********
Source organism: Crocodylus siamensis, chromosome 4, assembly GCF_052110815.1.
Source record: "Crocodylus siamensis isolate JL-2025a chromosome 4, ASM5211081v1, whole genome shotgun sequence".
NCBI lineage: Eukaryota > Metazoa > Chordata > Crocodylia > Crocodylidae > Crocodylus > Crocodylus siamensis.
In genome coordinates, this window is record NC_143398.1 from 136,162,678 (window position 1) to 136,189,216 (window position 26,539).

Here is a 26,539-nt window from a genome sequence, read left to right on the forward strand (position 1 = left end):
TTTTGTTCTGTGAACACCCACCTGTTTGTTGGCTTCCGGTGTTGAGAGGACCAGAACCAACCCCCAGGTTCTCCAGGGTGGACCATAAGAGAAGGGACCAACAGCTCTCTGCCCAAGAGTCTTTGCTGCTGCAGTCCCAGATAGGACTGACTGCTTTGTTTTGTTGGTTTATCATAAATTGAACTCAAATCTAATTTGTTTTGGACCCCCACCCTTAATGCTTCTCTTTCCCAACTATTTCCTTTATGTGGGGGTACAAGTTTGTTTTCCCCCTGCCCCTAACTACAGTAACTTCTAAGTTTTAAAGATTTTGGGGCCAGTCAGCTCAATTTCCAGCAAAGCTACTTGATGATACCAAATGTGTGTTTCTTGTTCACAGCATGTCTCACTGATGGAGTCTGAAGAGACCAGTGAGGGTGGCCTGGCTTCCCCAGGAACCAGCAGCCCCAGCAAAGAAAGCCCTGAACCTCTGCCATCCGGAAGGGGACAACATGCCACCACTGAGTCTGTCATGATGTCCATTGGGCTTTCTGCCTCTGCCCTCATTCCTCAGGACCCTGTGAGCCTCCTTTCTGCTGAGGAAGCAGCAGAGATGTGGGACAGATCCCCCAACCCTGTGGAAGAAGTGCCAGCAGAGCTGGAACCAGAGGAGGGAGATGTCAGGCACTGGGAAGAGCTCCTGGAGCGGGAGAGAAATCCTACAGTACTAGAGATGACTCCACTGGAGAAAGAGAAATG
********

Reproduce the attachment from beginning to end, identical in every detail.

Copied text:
Source organism: Crocodylus siamensis, chromosome 4, assembly GCF_052110815.1.
Source record: "Crocodylus siamensis isolate JL-2025a chromosome 4, ASM5211081v1, whole genome shotgun sequence".
NCBI lineage: Eukaryota > Metazoa > Chordata > Crocodylia > Crocodylidae > Crocodylus > Crocodylus siamensis.
In genome coordinates, this window is record NC_143398.1 from 136,162,678 (window position 1) to 136,189,216 (window position 26,539).

Here is a 26,539-nt window from a genome sequence, read left to right on the forward strand (position 1 = left end):
TTTTGTTCTGTGAACACCCACCTGTTTGTTGGCTTCCGGTGTTGAGAGGACCAGAACCAACCCCCAGGTTCTCCAGGGTGGACCATAAGAGAAGGGACCAACAGCTCTCTGCCCAAGAGTCTTTGCTGCTGCAGTCCCAGATAGGACTGACTGCTTTGTTTTGTTGGTTTATCATAAATTGAACTCAAATCTAATTTGTTTTGGACCCCCACCCTTAATGCTTCTCTTTCCCAACTATTTCCTTTATGTGGGGGTACAAGTTTGTTTTCCCCCTGCCCCTAACTACAGTAACTTCTAAGTTTTAAAGATTTTGGGGCCAGTCAGCTCAATTTCCAGCAAAGCTACTTGATGATACCAAATGTGTGTTTCTTGTTCACAGCATGTCTCACTGATGGAGTCTGAAGAGACCAGTGAGGGTGGCCTGGCTTCCCCAGGAACCAGCAGCCCCAGCAAAGAAAGCCCTGAACCTCTGCCATCCGGAAGGGGACAACATGCCACCACTGAGTCTGTCATGATGTCCATTGGGCTTTCTGCCTCTGCCCTCATTCCTCAGGACCCTGTGAGCCTCCTTTCTGCTGAGGAAGCAGCAGAGATGTGGGACAGATCCCCCAACCCTGTGGAAGAAGTGCCAGCAGAGCTGGAACCAGAGGAGGGAGATGTCAGGCACTGGGAAGAGCTCCTGGAGCGGGAGAGAAATCCTACAGTACTAGAGATGACTCCACTGGAGAAAGAGAAATG